“Today’s ONS statistics show that once again the steadily-increasing trend of people choosing to cohabit shows no signs of abating. In 2017, one in eight people aged 16 years and over in England and Wales are cohabiting, which continues a 15 year increasing trend.
“These figures serve to illustrate a divergence from behaviours of the past where people didn’t live together until they were married. Although this is no bad thing, it does mean that 4.7m people who are living as a couple but have never married or civil partnered do not enjoy the same rights as spouses on death or the same financial protections a married couple with children. They are effectively living as second class citizens when it comes to tax rights.
“However, there is some indication that historic legislation that doesn’t fit with modern behaviours is finally starting to change. Just last month, a Supreme Court’s landmark judgement opened the door to heterosexual couples being able to enter into a civil partnership, no longer making traditional marriage the only option. This opens up more avenues for those cohabiting, to access the rights associated with civil partnerships and marriages.
“Judgements like these increase the pressure on the government to carefully look at who deserves the inheritance and tax rights that marriage and partnerships involve. What needs to be considered is policy that affords rights to people who live together for an extended period of time so they too are protected even without entering into a civil partnership.”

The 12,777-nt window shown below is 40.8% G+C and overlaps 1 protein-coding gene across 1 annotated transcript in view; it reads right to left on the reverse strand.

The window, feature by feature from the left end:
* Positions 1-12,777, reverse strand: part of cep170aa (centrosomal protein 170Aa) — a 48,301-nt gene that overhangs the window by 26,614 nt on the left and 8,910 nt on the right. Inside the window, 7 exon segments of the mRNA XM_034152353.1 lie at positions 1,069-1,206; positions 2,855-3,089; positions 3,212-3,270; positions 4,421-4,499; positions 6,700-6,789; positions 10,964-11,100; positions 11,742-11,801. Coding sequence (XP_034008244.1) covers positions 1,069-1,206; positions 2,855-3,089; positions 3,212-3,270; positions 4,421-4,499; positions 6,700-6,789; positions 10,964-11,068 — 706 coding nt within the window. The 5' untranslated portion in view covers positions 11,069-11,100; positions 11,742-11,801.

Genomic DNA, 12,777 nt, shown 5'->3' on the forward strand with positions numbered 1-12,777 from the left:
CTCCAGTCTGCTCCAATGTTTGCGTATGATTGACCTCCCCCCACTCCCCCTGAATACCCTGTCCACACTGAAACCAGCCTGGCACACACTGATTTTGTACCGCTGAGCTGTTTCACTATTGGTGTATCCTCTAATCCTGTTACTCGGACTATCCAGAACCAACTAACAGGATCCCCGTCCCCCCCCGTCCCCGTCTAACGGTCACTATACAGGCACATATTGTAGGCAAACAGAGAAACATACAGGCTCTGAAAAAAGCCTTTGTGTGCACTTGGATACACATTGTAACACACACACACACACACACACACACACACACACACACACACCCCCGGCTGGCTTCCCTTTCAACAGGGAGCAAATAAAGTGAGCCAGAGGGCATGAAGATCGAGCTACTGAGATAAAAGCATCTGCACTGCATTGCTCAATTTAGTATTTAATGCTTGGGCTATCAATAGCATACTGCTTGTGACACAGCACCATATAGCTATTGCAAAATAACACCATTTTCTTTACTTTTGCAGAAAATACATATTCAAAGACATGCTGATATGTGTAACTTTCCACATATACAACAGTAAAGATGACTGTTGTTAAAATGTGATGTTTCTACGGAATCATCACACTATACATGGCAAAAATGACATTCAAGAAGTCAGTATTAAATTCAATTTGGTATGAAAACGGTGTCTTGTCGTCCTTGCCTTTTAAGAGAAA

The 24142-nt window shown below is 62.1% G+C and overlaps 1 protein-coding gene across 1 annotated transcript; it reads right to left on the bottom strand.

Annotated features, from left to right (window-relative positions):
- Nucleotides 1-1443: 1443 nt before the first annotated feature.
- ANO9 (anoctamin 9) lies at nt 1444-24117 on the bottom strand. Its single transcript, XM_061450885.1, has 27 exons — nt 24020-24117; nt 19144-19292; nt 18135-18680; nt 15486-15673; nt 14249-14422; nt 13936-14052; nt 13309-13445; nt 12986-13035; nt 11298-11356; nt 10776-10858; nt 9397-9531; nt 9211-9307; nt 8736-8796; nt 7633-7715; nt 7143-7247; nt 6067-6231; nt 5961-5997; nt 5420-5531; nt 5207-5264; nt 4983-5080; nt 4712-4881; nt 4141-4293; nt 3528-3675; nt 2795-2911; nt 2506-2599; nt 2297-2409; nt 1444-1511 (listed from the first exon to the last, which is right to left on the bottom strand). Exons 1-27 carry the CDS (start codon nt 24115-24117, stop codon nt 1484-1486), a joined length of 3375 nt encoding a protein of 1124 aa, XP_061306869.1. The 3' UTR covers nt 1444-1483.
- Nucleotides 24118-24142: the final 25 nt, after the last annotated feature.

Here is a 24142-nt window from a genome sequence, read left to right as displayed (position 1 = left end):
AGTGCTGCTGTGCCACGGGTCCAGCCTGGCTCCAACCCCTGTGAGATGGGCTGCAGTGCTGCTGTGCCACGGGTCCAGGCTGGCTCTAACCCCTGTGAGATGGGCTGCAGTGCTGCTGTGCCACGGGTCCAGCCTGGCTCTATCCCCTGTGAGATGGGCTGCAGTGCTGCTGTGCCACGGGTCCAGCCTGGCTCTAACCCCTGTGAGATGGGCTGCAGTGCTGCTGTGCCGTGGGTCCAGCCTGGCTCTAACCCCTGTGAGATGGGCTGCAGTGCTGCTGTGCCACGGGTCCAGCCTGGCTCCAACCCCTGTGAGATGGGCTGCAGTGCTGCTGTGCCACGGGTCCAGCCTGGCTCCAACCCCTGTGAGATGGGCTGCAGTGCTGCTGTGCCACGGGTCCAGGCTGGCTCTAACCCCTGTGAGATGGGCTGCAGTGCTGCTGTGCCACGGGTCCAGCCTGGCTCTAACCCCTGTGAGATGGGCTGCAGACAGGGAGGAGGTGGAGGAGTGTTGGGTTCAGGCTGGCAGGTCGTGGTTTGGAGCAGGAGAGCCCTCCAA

5 ways your rights differ if you cohabit rather than marry:
- A married partner would inherit all or some of the estate when their partner dies even if no will has been left. If one cohabiting partner dies without leaving a will, the surviving partner will not automatically inherit anything - unless the couple jointly own property.
- An unmarried partner who stays at home to care for children cannot make any claims in their own right for property, maintenance or pension-sharing.
- Cohabiting partners have no access to a partner's bank account if they die - whereas married couples may be allowed to withdraw the balance providing the amount is small.
- Married partners have a legal duty to support each other whereas cohabiting couples are not legally obliged to support each other financially.
- All married partners have the right to live in the "matrimonial home. However, if you are the unmarried partner of a tenant, you have no rights to stay in the accommodation if you are asked to leave.
Source Citizens advice